Tuesday, June 25, 2013

I Have Termites... Now WHAT?

We're  All Here For a Purpose

The environment is a miracle.  It is a marvelous cycle of systems.  Within each system there are many wonderful events that are equally cyclical and amazing, right down to the tiniest creatures.  Including termites. 

Few creatures are capable of breaking down cellulose into to usable nutrients, the termite is one of these creatures.  Worker termites use the protozoa and bacteria from their hindgut to digest  cellulose.  What that means for us is that they are turning decaying wood into dirt.  Have you ever paid for dirt?  I'm willing to bet that you have.   Your home is right on top of some, right?  Thus, every creature serves a purpose.

Now you know why termites are important.  Your dirt… or more to the point… your home that sits right on top of that dirt is equally important, right? 

Termites nest in soil because that is where they get the moisture they need to survive.  Termites feed on wood that is in contact with that soil.  If you have wood, especially moist wood, touching your home and  soil then you have just created the perfect habitat for termites.  Just like us they like to eat and drink.

Here is what you can do to be respectful of your investment:

Walk around your home.  Rake the leaves away from the house… moisture!  Inspect the concrete foundation.  Is the soil above the concrete foundation?  If so, your visibility is limited… Call ACME Termite & Pest Management LLC for help!

Open up those blinds to  let the sunshine in.  Do you see termite swarmers in your window seals?  Call ACME Termite & Pest Management LLC for help!

Here's what we can do to be respectful of your investment:

Give you a FREE 57-Point Inspection to determine if you have a termite infestation. 

Teach you about termite infestations. 

Treat your home if there is a problem. 

Protect your home from infestation.

Use products that are reliable and safe.

Treat you with respect by offering a thorough service worth every cent you invest.

Set up an inspection today! 
ACME Termite & Pest Management LLC 817-784-6838

Thursday, August 23, 2012

Mosquitoes... What you should know...

10 Things You Should Know About Mosquitoes

1.      Some species that are active in the winter, in fall and summer, with the greatest number being the summertime species.
2.      The southern house mosquito (Culex quinquefasciatus) is a medium-sized brown mosquito that is found in the southern United States and is present throughout Texas.  Southern house mosquito is a vector of many pathogens including encephalitis virus and West Nile virus.
3.      Most mosquito species bite during dawn, dusk, twilight hours, and night. However, some species bite during the day, especially in wooded or other shaded areas. Avoid exposure during these times and in these areas.
4.      To avoid being bitten cover up with clothes and repellent when you're outside.  Mosquitoes are attracted to dark colors so clothing should cover arms and legs completely and be light-colored.
5.      Electrocuting devices or bug zappers that use ultraviolet light to attract bugs are not effective against mosquitoes. Bug zappers mainly kill beneficial moths, beetles, and other harmless night-flying insects.
6.      Citronella smoke can reduce the number of mosquito bites - but only for people who stand very close to the candle or Tiki torch.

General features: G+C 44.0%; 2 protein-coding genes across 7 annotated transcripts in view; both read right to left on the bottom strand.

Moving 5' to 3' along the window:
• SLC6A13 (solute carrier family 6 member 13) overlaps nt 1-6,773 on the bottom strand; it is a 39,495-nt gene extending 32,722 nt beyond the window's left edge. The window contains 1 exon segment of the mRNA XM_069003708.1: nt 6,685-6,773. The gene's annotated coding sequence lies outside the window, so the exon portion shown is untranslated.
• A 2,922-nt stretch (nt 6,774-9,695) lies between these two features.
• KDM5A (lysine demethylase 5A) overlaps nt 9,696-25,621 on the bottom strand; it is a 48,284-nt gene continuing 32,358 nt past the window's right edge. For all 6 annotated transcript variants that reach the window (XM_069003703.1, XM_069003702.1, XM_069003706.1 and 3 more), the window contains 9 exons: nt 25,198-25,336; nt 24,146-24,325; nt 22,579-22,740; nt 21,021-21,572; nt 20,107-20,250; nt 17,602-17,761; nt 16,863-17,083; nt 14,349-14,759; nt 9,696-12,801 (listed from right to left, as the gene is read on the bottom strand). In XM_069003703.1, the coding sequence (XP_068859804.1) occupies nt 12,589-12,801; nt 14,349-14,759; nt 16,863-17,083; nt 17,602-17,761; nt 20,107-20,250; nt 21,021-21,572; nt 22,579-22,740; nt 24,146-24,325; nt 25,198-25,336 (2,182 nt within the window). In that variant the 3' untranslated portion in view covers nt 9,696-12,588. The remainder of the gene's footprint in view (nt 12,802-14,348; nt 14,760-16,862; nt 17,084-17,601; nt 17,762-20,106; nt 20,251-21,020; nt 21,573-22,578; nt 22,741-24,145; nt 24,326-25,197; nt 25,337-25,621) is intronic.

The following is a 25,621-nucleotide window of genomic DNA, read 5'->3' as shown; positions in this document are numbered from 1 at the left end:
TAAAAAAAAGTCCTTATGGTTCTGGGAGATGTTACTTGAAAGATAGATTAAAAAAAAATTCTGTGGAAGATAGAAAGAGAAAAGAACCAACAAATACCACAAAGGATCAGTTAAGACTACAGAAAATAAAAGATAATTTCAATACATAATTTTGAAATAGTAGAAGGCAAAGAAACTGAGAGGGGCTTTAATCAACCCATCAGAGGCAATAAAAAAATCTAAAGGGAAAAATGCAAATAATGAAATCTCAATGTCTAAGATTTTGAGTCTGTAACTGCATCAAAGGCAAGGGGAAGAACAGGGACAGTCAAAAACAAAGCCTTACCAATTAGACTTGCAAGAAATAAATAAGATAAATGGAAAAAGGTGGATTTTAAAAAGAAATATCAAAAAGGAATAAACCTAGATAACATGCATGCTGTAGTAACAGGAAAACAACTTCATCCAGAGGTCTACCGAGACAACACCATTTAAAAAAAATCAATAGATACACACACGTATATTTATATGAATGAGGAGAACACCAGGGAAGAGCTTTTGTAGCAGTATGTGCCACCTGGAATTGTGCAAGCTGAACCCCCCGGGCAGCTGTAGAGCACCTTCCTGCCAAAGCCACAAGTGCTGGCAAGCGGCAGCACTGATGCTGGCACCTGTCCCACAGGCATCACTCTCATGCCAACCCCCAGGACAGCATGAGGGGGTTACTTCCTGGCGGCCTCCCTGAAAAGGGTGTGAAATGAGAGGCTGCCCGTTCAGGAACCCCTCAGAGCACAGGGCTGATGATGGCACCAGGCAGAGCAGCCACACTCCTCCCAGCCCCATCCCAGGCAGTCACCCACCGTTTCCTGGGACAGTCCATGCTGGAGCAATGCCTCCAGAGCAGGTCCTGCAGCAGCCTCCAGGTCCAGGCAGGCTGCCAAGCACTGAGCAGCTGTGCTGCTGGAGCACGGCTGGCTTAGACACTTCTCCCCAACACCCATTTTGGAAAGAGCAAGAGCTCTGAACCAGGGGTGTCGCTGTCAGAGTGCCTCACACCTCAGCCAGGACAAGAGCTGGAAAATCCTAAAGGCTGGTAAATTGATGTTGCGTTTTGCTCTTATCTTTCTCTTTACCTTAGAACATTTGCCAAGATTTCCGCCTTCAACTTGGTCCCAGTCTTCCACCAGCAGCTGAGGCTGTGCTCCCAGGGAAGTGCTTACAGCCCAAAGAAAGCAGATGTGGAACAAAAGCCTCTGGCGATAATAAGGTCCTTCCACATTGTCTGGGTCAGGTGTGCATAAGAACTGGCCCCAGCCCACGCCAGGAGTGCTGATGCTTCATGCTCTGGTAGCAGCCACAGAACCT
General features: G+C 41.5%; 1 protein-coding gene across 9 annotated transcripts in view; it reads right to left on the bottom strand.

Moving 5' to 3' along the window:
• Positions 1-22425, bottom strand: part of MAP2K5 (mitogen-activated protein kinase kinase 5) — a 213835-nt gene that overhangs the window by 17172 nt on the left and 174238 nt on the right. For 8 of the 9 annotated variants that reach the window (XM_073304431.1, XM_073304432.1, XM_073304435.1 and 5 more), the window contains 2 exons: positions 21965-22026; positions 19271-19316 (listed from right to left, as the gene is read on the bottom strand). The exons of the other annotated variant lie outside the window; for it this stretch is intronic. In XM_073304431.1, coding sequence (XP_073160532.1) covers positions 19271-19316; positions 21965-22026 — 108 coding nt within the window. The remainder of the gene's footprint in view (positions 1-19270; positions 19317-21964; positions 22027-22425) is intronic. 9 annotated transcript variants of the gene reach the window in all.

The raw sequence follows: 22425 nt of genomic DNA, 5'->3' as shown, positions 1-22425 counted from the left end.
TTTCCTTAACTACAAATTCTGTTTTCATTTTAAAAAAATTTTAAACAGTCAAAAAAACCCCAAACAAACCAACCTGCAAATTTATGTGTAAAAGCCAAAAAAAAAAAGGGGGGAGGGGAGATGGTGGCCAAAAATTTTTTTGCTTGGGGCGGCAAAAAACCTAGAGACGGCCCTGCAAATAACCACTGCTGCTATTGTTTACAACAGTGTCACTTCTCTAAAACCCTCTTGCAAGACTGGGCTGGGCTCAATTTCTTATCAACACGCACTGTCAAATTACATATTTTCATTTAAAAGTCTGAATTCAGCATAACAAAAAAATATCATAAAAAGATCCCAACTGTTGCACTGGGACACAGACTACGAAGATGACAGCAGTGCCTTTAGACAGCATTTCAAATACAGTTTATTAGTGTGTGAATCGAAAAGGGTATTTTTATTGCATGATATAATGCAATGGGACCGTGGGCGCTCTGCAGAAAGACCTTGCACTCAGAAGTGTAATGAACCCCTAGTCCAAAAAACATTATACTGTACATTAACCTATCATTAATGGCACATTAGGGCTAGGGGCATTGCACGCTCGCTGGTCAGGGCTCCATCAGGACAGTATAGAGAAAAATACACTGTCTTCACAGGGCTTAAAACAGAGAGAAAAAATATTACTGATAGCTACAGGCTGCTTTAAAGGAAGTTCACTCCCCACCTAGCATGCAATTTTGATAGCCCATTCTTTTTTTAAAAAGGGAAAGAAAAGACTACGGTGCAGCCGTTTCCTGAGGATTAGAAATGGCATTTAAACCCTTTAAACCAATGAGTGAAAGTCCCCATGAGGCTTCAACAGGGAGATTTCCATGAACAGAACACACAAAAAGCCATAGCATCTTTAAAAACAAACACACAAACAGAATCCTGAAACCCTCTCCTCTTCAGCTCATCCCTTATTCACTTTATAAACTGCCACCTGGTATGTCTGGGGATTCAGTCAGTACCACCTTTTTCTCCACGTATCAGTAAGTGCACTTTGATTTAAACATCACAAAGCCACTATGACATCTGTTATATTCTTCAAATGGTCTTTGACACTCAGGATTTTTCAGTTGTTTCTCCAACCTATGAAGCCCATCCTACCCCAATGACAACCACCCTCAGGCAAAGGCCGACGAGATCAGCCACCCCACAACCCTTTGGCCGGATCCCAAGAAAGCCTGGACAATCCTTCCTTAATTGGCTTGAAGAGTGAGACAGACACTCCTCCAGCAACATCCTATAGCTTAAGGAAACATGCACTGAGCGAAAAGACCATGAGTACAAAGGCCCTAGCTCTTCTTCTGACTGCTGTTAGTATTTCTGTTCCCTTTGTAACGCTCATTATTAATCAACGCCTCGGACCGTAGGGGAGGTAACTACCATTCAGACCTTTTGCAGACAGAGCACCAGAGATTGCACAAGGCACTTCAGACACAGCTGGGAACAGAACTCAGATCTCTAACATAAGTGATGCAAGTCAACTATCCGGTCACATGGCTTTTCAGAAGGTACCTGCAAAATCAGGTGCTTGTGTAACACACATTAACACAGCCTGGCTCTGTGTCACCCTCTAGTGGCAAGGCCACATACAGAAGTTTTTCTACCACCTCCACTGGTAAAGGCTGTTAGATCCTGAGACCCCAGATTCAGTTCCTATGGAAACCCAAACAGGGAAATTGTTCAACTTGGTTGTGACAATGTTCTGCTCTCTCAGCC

7.      The Citrosa plant does not contain citronella. It is actually a scented geranium that does not repel mosquitoes.
8.      Devices that use ultrasonic waves to repel mosquitoes do not work.
9.      Garlic or taking garlic pills by mouth do not repel mosquitoes.
10.  Protect pets from deadly heartworms carried by mosquitoes. Heartworms occur in both dogs and cats, although they occur more frequently in dogs. Cats are at most risk for heartworms when many infected dogs are around or if the cats are sheltered. The effects of heartworms in cats are usually more severe than in dogs. Cats can not be treated for heartworms, so prevention is the key. Do not give your cat the same medicine your dog gets for heartworm prevention, as their needs are different

10 Things You Can Do To Prevent Mosquitoes
1.      Clear out weeds, leaves, dirt, and other debris from pipes, especially those under a driveway. Make sure that water does not stand inside or near the ends of the pipe.
2.      Drain or fill any low places, such as potholes, on your property where water collects and stands for more than 5 to 7 days. Drill holes in tire swings so rainwater will drain out. Inspect septic drain fields. Do not allow water to accumulate on the ground surface.
3.      Repair leaky pipes and outdoor faucets.
4.      Clean out rain gutters and downspouts regularly. Clogged gutters are one of the most overlooked breeding sites for mosquitoes around homes.
5.      Empty and turn over containers that hold water such as cans, jars, drums, bottles, flower pots, buckets, children's toys, wheel barrows, old appliances, plastic sheeting or tarps used to cover objects like grills or swimming pools, etc. Make sure that all permanent water containers such as wells, septic tanks, cisterns, water tanks, and cesspools are tightly covered and insect-proof.
6.      Place screens over rain barrels so that adult female mosquitoes cannot lay eggs there.
7.      Root or grow outdoor plants in sand or soil instead of water only.
8.      Change the water in bird baths (and flower cuttings) at least once a week.
9.      Clean out and change the water in your pet's water bowl or trough every day.
10.  Stock ornamental pools/ponds with mosquito-eating minnows, and keep vegetation trimmed from the edge of the pond.

If you need help locating mosquito breeding sites on your property, call ACME Pest & Termite Management LLC at 817-784-6838

Thursday, December 29, 2011

10 Things to Prevent Cockroaches

Cockroaches have similar needs to ours: food, water and shelter.  There are a several things you can do to prevent and/or minimize conducive conditions for cockroaches.